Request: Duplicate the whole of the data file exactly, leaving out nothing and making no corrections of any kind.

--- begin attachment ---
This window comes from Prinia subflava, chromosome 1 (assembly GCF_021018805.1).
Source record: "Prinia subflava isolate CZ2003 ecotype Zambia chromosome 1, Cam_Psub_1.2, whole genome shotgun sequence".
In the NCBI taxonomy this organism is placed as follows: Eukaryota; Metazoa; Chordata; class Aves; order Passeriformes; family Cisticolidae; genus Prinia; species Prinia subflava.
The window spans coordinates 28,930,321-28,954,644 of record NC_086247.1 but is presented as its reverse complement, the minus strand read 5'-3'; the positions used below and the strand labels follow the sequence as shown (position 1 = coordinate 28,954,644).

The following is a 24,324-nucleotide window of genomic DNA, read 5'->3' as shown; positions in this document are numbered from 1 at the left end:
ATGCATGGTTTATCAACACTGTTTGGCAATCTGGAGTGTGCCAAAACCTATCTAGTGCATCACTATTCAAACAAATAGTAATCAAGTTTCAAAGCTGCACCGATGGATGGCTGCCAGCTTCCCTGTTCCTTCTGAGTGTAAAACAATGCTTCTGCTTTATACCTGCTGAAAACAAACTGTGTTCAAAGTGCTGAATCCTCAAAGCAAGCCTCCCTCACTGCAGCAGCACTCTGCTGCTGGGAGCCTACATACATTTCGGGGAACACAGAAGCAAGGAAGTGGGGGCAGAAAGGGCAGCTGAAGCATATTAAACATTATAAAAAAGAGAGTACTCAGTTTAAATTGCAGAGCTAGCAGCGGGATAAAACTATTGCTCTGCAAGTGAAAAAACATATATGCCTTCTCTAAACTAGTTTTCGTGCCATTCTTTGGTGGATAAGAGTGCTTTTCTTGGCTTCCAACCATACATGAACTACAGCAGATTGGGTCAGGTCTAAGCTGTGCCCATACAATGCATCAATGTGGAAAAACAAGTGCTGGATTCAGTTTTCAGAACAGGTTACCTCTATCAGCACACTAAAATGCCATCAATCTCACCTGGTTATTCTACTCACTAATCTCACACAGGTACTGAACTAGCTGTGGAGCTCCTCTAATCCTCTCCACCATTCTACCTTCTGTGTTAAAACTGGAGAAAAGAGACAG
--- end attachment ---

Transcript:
This window comes from Prinia subflava, chromosome 1 (assembly GCF_021018805.1).
Source record: "Prinia subflava isolate CZ2003 ecotype Zambia chromosome 1, Cam_Psub_1.2, whole genome shotgun sequence".
In the NCBI taxonomy this organism is placed as follows: Eukaryota; Metazoa; Chordata; class Aves; order Passeriformes; family Cisticolidae; genus Prinia; species Prinia subflava.
The window spans coordinates 28,930,321-28,954,644 of record NC_086247.1 but is presented as its reverse complement, the minus strand read 5'-3'; the positions used below and the strand labels follow the sequence as shown (position 1 = coordinate 28,954,644).

The following is a 24,324-nucleotide window of genomic DNA, read 5'->3' as shown; positions in this document are numbered from 1 at the left end:
ATGCATGGTTTATCAACACTGTTTGGCAATCTGGAGTGTGCCAAAACCTATCTAGTGCATCACTATTCAAACAAATAGTAATCAAGTTTCAAAGCTGCACCGATGGATGGCTGCCAGCTTCCCTGTTCCTTCTGAGTGTAAAACAATGCTTCTGCTTTATACCTGCTGAAAACAAACTGTGTTCAAAGTGCTGAATCCTCAAAGCAAGCCTCCCTCACTGCAGCAGCACTCTGCTGCTGGGAGCCTACATACATTTCGGGGAACACAGAAGCAAGGAAGTGGGGGCAGAAAGGGCAGCTGAAGCATATTAAACATTATAAAAAAGAGAGTACTCAGTTTAAATTGCAGAGCTAGCAGCGGGATAAAACTATTGCTCTGCAAGTGAAAAAACATATATGCCTTCTCTAAACTAGTTTTCGTGCCATTCTTTGGTGGATAAGAGTGCTTTTCTTGGCTTCCAACCATACATGAACTACAGCAGATTGGGTCAGGTCTAAGCTGTGCCCATACAATGCATCAATGTGGAAAAACAAGTGCTGGATTCAGTTTTCAGAACAGGTTACCTCTATCAGCACACTAAAATGCCATCAATCTCACCTGGTTATTCTACTCACTAATCTCACACAGGTACTGAACTAGCTGTGGAGCTCCTCTAATCCTCTCCACCATTCTACCTTCTGTGTTAAAACTGGAGAAAAGAGACAG